So what’s in a name? According to Juliet, in Act 2, Scene 2 of Romeo and Juliet, “That which we call a rose by any other name would smell as sweet.” In other words, “nothing.” “Au contraire,” states Gov. Ned Lamont of Connecticut who, short weeks ago, signed into law Public Act No. 21-167 entitled “An act concerning licensing requirements for real estate brokers, salespersons and teams.”
At its heart, the bill is designed to remove consumer confusion between what constitutes a real estate broker and a real estate team. Since most teams operate under a brokerage, and the broker has the responsible license, it is critical that both entities be clearly identified and delineated.
Thus, many states have laws designed to ensure that a consumer, when seeing a team’s advertising, are aware that they are dealing with two separate entities.
While a team, by definition, can be as small as two persons, ironically, it is not uncommon for a team to be the largest entity inside a given brokerage and to produce more transactions than the rest of the agents in the brokerage combined.
Additionally, large teams can easily generate substantially more business than the smaller brokerages that dot their region. At the heart of the issue is the disparity between how teams can operate versus how a brokerage does business, and ensuring that consumers understand the differences.
California, as an example, has a two-tiered agent/broker system, and real estate agents must operate under a licensed broker. As a result, many California teams are led by agents, not brokers, and must adhere to strict state guidelines delineating what they can be called and how they can advertise to ensure consumers understand that the team, in and of itself, does not have the responsible license.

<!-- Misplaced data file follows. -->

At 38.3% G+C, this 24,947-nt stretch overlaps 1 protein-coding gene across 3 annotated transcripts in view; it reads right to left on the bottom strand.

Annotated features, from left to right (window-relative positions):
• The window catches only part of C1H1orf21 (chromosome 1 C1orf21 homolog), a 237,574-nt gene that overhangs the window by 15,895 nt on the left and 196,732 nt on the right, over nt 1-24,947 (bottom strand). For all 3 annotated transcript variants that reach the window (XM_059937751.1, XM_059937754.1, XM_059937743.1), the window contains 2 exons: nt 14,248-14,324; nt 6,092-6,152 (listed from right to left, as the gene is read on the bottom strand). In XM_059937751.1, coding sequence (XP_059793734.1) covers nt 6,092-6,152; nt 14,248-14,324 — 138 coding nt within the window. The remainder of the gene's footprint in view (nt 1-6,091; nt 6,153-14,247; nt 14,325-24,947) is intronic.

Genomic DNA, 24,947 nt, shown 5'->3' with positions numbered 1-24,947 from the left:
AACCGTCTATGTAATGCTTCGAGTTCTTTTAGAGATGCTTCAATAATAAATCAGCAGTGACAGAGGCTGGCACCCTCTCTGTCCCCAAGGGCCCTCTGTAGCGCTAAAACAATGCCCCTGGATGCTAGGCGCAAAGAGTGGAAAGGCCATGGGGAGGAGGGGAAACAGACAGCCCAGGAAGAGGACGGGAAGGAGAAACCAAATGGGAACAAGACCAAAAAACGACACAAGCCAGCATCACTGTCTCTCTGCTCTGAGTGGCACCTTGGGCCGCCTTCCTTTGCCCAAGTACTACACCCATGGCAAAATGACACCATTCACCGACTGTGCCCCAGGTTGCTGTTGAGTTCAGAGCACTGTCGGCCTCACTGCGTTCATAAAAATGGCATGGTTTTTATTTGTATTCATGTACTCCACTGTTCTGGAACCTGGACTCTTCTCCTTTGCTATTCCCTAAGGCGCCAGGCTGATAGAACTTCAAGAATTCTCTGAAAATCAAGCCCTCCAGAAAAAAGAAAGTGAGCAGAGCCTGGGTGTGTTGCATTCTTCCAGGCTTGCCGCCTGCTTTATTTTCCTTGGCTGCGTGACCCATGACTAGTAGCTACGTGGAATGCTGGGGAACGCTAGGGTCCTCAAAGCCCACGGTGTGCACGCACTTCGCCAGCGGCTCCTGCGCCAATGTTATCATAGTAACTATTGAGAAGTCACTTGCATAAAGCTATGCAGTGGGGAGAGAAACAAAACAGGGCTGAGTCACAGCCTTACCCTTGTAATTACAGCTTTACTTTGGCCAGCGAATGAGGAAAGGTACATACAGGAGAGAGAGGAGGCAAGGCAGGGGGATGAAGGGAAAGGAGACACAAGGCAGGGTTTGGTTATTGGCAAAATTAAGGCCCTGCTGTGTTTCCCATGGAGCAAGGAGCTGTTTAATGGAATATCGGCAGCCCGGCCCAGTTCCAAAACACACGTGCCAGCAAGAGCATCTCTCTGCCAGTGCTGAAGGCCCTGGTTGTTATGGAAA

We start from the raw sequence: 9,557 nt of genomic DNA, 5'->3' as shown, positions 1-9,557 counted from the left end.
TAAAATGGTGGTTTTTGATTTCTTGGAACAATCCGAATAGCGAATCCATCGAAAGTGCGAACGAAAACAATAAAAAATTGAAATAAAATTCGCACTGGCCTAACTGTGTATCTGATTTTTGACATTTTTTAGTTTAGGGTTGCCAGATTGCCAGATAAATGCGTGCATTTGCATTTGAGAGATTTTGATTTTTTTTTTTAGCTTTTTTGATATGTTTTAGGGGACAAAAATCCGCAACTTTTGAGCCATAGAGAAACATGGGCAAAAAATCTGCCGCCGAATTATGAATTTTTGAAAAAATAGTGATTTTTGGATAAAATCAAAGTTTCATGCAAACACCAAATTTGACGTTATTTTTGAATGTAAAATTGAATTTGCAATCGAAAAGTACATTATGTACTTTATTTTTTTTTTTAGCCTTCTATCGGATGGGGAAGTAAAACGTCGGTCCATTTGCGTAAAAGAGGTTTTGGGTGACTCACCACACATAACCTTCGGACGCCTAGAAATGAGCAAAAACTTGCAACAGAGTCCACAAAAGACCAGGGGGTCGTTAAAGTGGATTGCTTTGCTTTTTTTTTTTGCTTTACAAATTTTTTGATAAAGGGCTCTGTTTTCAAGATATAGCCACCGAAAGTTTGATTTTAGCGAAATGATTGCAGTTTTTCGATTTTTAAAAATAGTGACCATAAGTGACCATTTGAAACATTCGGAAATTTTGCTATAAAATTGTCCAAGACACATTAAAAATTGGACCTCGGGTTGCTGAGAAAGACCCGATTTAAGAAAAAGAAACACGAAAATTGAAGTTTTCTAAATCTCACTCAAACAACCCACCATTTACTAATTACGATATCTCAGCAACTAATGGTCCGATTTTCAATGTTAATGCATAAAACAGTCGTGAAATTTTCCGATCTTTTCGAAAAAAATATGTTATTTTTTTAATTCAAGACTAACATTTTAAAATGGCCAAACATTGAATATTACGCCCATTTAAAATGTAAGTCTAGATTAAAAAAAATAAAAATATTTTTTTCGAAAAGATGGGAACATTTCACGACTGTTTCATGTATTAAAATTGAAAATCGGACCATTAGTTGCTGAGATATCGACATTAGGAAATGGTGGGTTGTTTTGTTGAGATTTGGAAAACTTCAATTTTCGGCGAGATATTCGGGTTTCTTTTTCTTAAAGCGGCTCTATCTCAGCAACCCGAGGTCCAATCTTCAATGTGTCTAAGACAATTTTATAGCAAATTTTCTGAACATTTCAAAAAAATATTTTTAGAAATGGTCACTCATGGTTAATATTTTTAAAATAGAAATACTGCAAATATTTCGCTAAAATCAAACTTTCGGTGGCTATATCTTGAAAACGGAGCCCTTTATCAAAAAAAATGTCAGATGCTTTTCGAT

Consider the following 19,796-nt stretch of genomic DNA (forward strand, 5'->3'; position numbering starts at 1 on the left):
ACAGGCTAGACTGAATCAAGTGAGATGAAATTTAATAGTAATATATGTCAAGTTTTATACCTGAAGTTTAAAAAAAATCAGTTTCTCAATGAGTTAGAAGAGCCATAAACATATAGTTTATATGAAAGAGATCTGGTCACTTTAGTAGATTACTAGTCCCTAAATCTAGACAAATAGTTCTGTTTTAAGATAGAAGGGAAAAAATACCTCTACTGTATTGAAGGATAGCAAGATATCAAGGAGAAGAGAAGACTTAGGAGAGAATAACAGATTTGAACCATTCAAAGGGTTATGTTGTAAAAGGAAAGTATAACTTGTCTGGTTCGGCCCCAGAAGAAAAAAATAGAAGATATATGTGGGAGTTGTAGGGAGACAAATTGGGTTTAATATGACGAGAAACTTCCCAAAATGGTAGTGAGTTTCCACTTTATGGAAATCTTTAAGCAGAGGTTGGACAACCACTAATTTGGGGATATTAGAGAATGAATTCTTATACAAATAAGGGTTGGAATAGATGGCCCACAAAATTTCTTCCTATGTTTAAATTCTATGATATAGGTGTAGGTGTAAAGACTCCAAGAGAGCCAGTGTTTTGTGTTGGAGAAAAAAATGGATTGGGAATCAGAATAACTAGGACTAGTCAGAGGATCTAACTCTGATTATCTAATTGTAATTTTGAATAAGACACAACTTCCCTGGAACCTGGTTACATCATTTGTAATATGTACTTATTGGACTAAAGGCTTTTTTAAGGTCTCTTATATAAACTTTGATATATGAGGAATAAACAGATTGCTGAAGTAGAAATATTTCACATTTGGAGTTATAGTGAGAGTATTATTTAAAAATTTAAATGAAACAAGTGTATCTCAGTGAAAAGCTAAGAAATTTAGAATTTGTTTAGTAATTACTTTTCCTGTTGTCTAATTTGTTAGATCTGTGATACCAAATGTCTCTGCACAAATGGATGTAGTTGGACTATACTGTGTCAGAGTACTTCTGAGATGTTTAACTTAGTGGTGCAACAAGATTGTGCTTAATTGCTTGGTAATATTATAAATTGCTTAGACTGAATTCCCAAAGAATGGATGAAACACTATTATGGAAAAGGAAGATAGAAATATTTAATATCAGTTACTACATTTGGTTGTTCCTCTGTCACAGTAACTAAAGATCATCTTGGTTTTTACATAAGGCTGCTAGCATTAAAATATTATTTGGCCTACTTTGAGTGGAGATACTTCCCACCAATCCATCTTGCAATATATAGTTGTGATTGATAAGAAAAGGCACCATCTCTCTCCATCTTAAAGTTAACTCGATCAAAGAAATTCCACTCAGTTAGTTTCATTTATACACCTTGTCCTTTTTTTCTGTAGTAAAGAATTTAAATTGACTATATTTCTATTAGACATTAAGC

While it’s completely understandable that agents in Connecticut are extremely frustrated at the impending rule changes, it is also important to look at things from the state’s perspective.
A quick survey of varying state’s rules governing teams reveals a quagmire of contradictory legislation. As an example, some states forbid teams from using the word, “Group.” Other states forbit the inclusion of any type of corporate identity, such as Inc, Corp, LLC, or LLP. Some insist that at least one team member’s full name be in the name. Advertising rules also vary from state to state.
While this may seem to be a non-issue for many teams, consider those operating in multiple states, many of which have contradictory regulations. Additionally, companies such as Keller Williams allow teams to have expansion groups located in market centers across the country.
In our case, we had to come up with a completely separate umbrella name to operate expansion teams in other states, along with a different logo.
What’s in a name? Evidently, when it comes to real estate teams, everything. With the goal of protecting consumers and bringing rules into alignment with other states, Connecticut’s rule changes are not only understandable, but may foreshadow things to come in other states as well, joining those states who have already had such rules in place for some time.
As teams continue to evolve and grow ever more pervasive in the real estate landscape, some commonality from state to state could be a welcome change.
Carl Medford is the CEO of The Medford Team.